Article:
shaketh the spear

So in all but two of these translations the weapon is always shaken or
rattled - it is only "rushing" in the ASV, and the NKJV describes it as
threatening instead.

The NIV and DOU, like the King James, substitute another word for
"javelin" (although the NIV uses"lance" rather than "spear") and four of
the translations replace "club" with either "hammer" or "darts".

"The learned translators might have known exactly what they were
translating", but this doesn't mean that they always agreed on how best
to translate it, then or now.  There are significant variations between
most of the translations of Job 41:29 - and only the ASV matches the
translation noted by the Oxford University Press.

>It will need some Biblical scholar to tell us why this suggestion was
>put forward.  ... Is the word "rush" like "shake", and "javelin" like
>"spear?  We need someone to tell us about this.

I'm no Biblical scholar myself, and cannot comment on the accuracy of
Biblical translations - hopefully somebody else will tell us how the
original text relates to English - but a look at the choices made in
other English translations gives a good indication of the answer to
these questions.

The word "shake" was apparently close enough to the original text for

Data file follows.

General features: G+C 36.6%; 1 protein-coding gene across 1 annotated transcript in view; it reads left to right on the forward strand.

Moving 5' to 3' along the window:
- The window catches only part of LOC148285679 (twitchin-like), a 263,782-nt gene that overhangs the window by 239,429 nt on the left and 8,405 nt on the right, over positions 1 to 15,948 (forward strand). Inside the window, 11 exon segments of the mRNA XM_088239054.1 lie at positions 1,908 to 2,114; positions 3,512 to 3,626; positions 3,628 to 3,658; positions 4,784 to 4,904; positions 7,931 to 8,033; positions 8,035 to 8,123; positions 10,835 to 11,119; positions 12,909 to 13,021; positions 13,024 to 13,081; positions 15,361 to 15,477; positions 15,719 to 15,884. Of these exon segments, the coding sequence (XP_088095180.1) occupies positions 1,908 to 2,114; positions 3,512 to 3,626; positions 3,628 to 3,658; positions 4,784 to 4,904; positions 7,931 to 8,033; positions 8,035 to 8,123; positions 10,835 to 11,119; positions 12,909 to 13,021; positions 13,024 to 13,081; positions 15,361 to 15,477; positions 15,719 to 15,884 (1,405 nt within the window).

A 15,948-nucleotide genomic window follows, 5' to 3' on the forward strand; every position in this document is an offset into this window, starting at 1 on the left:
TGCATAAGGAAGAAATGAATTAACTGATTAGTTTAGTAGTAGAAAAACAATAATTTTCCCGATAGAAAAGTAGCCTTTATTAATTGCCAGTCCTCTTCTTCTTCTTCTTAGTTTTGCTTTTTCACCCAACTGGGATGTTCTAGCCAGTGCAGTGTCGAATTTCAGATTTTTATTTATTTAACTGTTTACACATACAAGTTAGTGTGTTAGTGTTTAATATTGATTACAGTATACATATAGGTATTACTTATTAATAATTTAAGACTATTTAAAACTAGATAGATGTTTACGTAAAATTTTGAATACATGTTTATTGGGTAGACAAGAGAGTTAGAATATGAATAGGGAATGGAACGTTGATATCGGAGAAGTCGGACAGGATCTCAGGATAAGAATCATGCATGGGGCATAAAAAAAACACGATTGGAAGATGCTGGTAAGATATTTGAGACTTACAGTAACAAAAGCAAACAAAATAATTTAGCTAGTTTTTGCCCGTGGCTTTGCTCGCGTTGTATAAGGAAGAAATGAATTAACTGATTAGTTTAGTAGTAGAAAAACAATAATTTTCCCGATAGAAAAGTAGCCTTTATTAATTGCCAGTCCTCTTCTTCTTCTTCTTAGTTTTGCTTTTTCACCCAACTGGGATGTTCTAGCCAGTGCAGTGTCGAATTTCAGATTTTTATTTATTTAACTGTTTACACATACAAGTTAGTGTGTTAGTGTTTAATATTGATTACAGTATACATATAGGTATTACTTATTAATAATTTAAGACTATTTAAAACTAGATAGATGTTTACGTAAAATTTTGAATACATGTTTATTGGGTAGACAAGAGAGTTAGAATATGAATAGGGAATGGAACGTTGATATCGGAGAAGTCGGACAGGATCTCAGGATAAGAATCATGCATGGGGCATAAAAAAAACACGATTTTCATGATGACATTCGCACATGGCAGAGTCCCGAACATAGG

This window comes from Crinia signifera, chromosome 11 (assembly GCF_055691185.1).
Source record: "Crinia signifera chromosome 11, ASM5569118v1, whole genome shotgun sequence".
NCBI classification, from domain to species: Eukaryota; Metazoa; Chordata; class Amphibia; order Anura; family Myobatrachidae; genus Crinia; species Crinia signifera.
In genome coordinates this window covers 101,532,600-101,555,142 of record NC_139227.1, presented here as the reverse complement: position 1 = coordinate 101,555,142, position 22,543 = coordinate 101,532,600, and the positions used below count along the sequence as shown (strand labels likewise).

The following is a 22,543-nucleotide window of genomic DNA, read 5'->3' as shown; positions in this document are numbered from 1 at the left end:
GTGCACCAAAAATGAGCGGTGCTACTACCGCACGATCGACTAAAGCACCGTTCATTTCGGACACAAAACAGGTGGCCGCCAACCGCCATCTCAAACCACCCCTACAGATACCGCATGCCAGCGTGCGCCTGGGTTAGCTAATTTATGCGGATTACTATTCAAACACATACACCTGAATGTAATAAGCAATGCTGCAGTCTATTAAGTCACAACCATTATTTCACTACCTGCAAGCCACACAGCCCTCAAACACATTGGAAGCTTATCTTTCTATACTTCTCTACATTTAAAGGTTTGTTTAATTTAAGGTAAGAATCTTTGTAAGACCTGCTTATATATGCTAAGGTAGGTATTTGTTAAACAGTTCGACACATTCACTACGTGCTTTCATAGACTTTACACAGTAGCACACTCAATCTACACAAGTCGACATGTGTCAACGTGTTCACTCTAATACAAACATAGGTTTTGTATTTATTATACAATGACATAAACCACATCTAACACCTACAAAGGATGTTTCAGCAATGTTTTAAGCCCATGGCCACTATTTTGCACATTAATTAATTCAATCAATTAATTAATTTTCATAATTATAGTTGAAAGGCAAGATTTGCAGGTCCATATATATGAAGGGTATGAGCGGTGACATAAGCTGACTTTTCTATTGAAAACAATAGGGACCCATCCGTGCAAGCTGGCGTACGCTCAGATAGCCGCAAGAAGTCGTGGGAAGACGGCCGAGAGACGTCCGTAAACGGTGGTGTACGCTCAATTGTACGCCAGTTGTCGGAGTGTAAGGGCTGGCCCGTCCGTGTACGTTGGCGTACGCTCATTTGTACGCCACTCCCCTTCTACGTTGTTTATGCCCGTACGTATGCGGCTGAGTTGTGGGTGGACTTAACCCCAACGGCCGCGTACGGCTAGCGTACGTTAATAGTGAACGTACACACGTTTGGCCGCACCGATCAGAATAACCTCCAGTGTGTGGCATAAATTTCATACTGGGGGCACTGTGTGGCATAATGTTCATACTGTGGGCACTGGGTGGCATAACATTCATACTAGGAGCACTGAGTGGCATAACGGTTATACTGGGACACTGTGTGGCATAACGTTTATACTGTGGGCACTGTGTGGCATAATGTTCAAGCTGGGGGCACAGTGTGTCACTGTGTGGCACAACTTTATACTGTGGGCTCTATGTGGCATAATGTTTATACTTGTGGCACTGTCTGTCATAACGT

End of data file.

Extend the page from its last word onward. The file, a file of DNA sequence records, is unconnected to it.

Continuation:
about half of the translations I've seen to use it in some form, and the
weapon is almost always either shaken or rattled.  Nobody except the ASV
uses the word "rushing", and so there seems no reason to expect the KJV
to have used it.

There seems to be a greater consensus among these translations for the
use of the word "javelin" rather than "spear" in this verse, but the
relatively recent NIV edition - like the KJV - offers an alternative
("lance") which suggests that there is enough flexibility in the text to
allow more than one interpretation.  The Douay-Rheims agrees with the
King James that the weapon is a "spear".

A quick check shows that the various translations frequently disagree on
which Bible verses actually refer to javelins.

The King James Bible, as a whole, makes very limited use of "javelin".
With one exception (Numbers 25:7) the word only appears in KJV in the
book of 1 Samuel (18:10, 18:11, 19:9, 19:10, 20:33) - all of these being
references to a "javelin" that Saul throws at David.

The only other translation to agree with the KJV about Saul's "javelin"
is "Young's Literal Translation".  The other seven have Saul attacking
David with a "spear".  Opinion is more evenly divided on the KJV's use
of "javelin" in Numbers 25:7, with four other translations opting for
"javelin" (ASV, DBY, NKJV and YLT) while three prefer "spear" (NASB, NIV
and RSV), and the Douay-Rheims translation refers to "a dagger".

The 19th & 20th Century translations (excluding the KJV and DOU) use the
word "javelin" unanimously in only three verses.  These are : Joshua
8:18, Joshua 8:26 and 1 Samuel 17:6.  The KJV and DOU disagree on all
three occasions.

The KJV translators used "spear" instead of "javelin" in Joshua, but
seem to have made a huge mistake in 1 Samuel.  All of the other
translations state that Goliath has a "bronze javelin" or "javelin of
brass" slung over his shoulders, the KJV calls it "a target of brass".